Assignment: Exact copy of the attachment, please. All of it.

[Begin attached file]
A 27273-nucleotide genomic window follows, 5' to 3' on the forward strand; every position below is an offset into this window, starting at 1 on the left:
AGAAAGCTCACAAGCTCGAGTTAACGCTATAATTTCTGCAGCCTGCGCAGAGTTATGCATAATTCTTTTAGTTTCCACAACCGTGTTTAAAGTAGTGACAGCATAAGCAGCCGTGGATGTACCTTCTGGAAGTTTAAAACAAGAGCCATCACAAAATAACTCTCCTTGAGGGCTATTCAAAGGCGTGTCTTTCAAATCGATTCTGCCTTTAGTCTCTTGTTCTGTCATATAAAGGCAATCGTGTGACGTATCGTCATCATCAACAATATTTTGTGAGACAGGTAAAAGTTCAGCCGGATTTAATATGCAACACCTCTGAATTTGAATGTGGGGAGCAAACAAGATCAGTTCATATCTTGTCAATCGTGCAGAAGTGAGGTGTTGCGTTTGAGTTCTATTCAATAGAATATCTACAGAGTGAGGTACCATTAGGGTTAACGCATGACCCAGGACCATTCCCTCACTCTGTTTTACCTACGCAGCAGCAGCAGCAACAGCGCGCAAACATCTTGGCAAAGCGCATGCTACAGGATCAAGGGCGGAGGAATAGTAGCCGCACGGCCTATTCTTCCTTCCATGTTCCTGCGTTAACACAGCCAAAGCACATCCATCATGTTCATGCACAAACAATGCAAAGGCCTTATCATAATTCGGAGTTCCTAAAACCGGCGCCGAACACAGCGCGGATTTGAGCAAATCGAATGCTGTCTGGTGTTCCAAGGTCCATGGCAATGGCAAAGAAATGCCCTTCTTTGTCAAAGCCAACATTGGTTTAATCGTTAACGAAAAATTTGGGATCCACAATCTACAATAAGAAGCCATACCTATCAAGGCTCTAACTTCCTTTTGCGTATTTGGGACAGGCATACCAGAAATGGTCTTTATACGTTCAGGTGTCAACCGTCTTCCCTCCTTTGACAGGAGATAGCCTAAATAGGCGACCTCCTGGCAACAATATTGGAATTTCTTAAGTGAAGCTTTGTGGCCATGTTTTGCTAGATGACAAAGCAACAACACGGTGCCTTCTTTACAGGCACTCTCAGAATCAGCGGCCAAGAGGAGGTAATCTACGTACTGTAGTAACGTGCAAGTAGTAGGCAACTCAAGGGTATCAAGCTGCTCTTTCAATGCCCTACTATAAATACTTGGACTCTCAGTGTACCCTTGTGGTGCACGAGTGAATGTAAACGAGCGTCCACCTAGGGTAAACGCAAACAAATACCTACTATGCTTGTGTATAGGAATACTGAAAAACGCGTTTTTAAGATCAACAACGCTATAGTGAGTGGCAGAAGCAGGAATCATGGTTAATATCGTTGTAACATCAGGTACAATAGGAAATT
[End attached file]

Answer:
A 27273-nucleotide genomic window follows, 5' to 3' on the forward strand; every position below is an offset into this window, starting at 1 on the left:
AGAAAGCTCACAAGCTCGAGTTAACGCTATAATTTCTGCAGCCTGCGCAGAGTTATGCATAATTCTTTTAGTTTCCACAACCGTGTTTAAAGTAGTGACAGCATAAGCAGCCGTGGATGTACCTTCTGGAAGTTTAAAACAAGAGCCATCACAAAATAACTCTCCTTGAGGGCTATTCAAAGGCGTGTCTTTCAAATCGATTCTGCCTTTAGTCTCTTGTTCTGTCATATAAAGGCAATCGTGTGACGTATCGTCATCATCAACAATATTTTGTGAGACAGGTAAAAGTTCAGCCGGATTTAATATGCAACACCTCTGAATTTGAATGTGGGGAGCAAACAAGATCAGTTCATATCTTGTCAATCGTGCAGAAGTGAGGTGTTGCGTTTGAGTTCTATTCAATAGAATATCTACAGAGTGAGGTACCATTAGGGTTAACGCATGACCCAGGACCATTCCCTCACTCTGTTTTACCTACGCAGCAGCAGCAGCAACAGCGCGCAAACATCTTGGCAAAGCGCATGCTACAGGATCAAGGGCGGAGGAATAGTAGCCGCACGGCCTATTCTTCCTTCCATGTTCCTGCGTTAACACAGCCAAAGCACATCCATCATGTTCATGCACAAACAATGCAAAGGCCTTATCATAATTCGGAGTTCCTAAAACCGGCGCCGAACACAGCGCGGATTTGAGCAAATCGAATGCTGTCTGGTGTTCCAAGGTCCATGGCAATGGCAAAGAAATGCCCTTCTTTGTCAAAGCCAACATTGGTTTAATCGTTAACGAAAAATTTGGGATCCACAATCTACAATAAGAAGCCATACCTATCAAGGCTCTAACTTCCTTTTGCGTATTTGGGACAGGCATACCAGAAATGGTCTTTATACGTTCAGGTGTCAACCGTCTTCCCTCCTTTGACAGGAGATAGCCTAAATAGGCGACCTCCTGGCAACAATATTGGAATTTCTTAAGTGAAGCTTTGTGGCCATGTTTTGCTAGATGACAAAGCAACAACACGGTGCCTTCTTTACAGGCACTCTCAGAATCAGCGGCCAAGAGGAGGTAATCTACGTACTGTAGTAACGTGCAAGTAGTAGGCAACTCAAGGGTATCAAGCTGCTCTTTCAATGCCCTACTATAAATACTTGGACTCTCAGTGTACCCTTGTGGTGCACGAGTGAATGTAAACGAGCGTCCACCTAGGGTAAACGCAAACAAATACCTACTATGCTTGTGTATAGGAATACTGAAAAACGCGTTTTTAAGATCAACAACGCTATAGTGAGTGGCAGAAGCAGGAATCATGGTTAATATCGTTGTAACATCAGGTACAATAGGAAATT